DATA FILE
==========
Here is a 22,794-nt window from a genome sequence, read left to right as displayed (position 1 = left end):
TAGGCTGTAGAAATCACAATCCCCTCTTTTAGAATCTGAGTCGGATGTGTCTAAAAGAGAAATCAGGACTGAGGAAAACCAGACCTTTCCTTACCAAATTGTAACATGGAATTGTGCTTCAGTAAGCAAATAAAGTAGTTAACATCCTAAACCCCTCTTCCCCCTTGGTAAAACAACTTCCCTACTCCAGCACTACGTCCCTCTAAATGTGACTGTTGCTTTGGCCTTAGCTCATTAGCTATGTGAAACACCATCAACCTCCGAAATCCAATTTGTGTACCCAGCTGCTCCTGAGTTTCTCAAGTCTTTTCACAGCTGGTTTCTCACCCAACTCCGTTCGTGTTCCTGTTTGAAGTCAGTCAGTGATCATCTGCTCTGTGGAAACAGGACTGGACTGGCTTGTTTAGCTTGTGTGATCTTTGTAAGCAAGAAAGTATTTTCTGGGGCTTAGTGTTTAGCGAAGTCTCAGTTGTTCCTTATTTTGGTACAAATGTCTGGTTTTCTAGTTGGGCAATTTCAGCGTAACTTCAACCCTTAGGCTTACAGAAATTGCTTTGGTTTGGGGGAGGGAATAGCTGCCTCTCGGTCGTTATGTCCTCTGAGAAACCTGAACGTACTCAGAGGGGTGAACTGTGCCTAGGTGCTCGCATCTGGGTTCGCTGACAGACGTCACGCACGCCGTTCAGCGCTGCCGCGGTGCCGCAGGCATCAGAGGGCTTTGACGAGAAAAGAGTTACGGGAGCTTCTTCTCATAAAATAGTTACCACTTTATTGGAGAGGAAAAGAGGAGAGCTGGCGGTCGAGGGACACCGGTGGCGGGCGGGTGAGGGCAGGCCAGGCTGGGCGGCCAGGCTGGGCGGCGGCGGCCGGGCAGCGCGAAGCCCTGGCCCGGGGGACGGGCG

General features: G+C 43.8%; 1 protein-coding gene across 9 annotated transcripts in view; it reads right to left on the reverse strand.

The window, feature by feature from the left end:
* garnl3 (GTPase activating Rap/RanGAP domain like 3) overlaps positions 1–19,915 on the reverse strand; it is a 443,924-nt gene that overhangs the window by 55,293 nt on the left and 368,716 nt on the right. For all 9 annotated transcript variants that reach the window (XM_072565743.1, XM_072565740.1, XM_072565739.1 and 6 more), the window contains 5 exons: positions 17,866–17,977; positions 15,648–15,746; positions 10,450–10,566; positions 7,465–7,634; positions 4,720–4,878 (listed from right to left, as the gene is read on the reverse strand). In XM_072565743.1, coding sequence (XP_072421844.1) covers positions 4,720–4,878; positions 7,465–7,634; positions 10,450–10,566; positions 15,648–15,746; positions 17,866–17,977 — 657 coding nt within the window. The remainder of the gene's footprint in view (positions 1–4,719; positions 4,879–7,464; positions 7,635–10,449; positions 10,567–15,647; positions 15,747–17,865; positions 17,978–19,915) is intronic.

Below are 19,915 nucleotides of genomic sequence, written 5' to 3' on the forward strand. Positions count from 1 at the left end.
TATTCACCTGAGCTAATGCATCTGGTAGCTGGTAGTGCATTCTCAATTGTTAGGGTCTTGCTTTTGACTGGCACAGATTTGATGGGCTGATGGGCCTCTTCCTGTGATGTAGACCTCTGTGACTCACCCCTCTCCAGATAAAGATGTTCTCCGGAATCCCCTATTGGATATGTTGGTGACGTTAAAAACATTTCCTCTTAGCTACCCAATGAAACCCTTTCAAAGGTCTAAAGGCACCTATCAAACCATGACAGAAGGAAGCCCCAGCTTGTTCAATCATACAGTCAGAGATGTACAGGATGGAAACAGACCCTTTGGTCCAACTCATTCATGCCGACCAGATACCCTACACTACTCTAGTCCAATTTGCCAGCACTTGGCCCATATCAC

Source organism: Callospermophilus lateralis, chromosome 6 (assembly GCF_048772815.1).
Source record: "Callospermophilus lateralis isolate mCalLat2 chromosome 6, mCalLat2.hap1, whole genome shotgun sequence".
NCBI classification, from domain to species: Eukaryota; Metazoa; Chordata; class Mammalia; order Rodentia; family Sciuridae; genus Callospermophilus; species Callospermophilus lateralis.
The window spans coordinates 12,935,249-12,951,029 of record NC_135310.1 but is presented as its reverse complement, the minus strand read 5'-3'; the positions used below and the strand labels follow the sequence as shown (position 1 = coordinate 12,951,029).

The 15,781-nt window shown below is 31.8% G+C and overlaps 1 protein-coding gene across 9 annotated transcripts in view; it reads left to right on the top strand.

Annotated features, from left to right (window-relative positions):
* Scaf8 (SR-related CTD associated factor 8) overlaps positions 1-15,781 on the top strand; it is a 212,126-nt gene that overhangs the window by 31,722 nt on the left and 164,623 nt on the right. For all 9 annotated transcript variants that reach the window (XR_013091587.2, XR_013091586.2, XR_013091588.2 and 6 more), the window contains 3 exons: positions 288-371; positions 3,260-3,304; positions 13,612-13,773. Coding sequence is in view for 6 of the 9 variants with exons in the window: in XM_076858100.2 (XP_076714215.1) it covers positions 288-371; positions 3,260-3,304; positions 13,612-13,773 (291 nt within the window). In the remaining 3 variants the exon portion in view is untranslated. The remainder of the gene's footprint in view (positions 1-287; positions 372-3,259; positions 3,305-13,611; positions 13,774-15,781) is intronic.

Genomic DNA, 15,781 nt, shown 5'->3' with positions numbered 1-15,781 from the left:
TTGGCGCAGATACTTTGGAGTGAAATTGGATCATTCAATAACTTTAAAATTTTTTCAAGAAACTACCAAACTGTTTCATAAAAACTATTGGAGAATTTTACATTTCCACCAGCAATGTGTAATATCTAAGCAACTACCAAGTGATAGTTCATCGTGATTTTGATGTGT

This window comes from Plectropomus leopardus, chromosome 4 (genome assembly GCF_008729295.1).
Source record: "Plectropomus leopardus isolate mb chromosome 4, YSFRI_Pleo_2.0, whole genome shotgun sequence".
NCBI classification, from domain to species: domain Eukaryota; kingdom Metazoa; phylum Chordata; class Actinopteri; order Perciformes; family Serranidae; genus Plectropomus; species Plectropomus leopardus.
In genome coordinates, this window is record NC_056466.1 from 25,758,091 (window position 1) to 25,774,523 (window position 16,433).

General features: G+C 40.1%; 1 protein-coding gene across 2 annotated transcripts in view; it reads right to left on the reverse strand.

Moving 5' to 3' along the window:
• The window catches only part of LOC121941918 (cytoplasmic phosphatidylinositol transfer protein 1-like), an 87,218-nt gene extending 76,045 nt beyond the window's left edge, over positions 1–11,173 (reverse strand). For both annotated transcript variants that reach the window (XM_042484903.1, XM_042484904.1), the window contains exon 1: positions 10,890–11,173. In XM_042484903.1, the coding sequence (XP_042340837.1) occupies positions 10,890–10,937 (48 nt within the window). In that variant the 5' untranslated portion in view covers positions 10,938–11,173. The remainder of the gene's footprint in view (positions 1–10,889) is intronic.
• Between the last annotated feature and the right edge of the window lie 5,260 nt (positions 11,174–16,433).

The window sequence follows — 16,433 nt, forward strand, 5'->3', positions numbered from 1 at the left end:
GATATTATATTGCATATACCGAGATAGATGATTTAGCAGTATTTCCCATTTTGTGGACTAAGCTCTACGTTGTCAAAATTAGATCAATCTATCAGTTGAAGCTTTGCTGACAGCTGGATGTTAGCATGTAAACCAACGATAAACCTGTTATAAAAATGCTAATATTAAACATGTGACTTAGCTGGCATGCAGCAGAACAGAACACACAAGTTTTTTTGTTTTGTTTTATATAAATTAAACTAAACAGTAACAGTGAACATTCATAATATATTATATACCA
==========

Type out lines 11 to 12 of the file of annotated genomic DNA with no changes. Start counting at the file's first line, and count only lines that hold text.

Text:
The window spans coordinates 12,935,249-12,951,029 of record NC_135310.1 but is presented as its reverse complement, the minus strand read 5'-3'; the positions used below and the strand labels follow the sequence as shown (position 1 = coordinate 12,951,029).

The 15,781-nt window shown below is 31.8% G+C and overlaps 1 protein-coding gene across 9 annotated transcripts in view; it reads left to right on the top strand.